The deputy commander of Army Futures Command said Tuesday that the service may need more of the National Guard's capabilities in the early days of a fight on future battlefields.
Force posture is very important to multi-domain operations -- the concept the Army is developing to fight on land, sea and air, as well as in space and cyberspace -- and "the Guard will have to be available to be part of rotational forces, as they have for years now," Lt. Gen. Eric Wesley, deputy commander of AFC and director of its Futures and Concepts Center, told an audience at the Brookings institution.
In addition, Army leaders will likely have to "cross-level" or shift assets from the National Guard to the active force to ensure forward-deployed units have the capabilities they need to conduct a campaign against a potential adversary such as Russia, he said.
"When we lay out the force package in Europe ... there are a number of units that are right now resident in the Guard that we need in the contact layer," Wesley said.
"So one of the things that the chief of staff, I think, will have to deal with in the ensuing years is to what degree will we have to cross-level -- take some force out of the active force, put it in the Guard, and take some out of the Guard and put it in the active force," he said.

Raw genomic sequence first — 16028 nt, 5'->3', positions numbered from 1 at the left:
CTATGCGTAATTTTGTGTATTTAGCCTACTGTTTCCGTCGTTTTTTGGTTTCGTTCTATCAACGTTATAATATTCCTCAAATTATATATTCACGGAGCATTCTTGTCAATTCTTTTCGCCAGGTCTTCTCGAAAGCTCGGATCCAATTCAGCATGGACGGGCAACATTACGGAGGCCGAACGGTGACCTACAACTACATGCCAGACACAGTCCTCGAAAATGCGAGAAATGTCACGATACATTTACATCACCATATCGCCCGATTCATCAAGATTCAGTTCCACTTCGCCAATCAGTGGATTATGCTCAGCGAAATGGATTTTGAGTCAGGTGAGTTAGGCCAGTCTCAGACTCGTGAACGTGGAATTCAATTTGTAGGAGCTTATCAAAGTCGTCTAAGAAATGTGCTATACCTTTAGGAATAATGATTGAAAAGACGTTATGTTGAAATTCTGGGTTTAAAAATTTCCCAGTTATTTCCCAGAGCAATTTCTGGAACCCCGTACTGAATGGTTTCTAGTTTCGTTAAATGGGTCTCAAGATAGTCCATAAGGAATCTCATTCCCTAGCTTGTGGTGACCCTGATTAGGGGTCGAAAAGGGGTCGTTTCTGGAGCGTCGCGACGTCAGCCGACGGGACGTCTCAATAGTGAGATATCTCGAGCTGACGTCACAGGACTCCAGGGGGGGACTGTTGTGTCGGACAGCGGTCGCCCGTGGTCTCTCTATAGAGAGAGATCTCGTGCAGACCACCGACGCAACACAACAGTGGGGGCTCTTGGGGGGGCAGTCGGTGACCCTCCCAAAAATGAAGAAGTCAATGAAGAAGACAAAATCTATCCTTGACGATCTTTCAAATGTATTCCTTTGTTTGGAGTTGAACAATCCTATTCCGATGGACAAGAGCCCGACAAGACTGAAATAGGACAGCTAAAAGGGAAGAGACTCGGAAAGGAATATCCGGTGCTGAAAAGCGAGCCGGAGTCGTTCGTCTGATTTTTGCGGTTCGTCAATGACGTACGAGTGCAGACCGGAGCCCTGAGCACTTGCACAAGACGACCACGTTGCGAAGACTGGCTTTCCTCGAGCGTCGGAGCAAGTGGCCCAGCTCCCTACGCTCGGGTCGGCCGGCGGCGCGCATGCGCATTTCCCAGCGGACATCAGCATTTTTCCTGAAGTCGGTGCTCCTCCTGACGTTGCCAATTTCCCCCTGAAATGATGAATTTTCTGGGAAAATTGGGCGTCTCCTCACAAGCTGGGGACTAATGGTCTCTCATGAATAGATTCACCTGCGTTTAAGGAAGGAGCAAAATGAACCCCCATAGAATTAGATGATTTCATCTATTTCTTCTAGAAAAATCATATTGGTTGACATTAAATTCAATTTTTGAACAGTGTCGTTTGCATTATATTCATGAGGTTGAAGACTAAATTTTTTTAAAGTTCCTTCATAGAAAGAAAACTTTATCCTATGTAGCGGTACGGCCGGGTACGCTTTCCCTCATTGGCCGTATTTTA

It will take years to analyze this, but Wesley said one asset which will likely be needed sooner is the Guard's significant amount of combat bridge-building assets.
"If you have to conduct a campaign in, say, Europe, you would need those assets much more quickly than we have now," he said.
But multi-domain operations aren't all about penetrating an enemy's anti-access defenses and exploiting the gap with fast-moving maneuver forces, Wesley explained.
He said the Army, along with the other service branches, is developing multi-domain ops to defend the influence the United States has in Europe and Asia.
"We are in a strategic defense," Wesley said. "We like the status quo because we want the ability to continue to thrive."
To maintain that, the military must aggressively prepare for a conflict with Russia or China, two potential adversaries that have invested heavily in cyber and other technologies to counter the U.S. military's maneuver capability, he said.
"And to the degree that we demonstrate that we are very capable to defeat fait accompli attack, [that] forces our adversaries to recalculate any intentions they may have had, such that you change their behavior, which by definition is a defensive action," Wesley said.
"I think we have been very clear on some very tangible problems that must be solved … [and] absent of solving them, we will see the influence of the United States and our partners and allies wane in the ensuing years if we don't," he said.
-- Matthew Cox can be reached at firstname.lastname@example.org.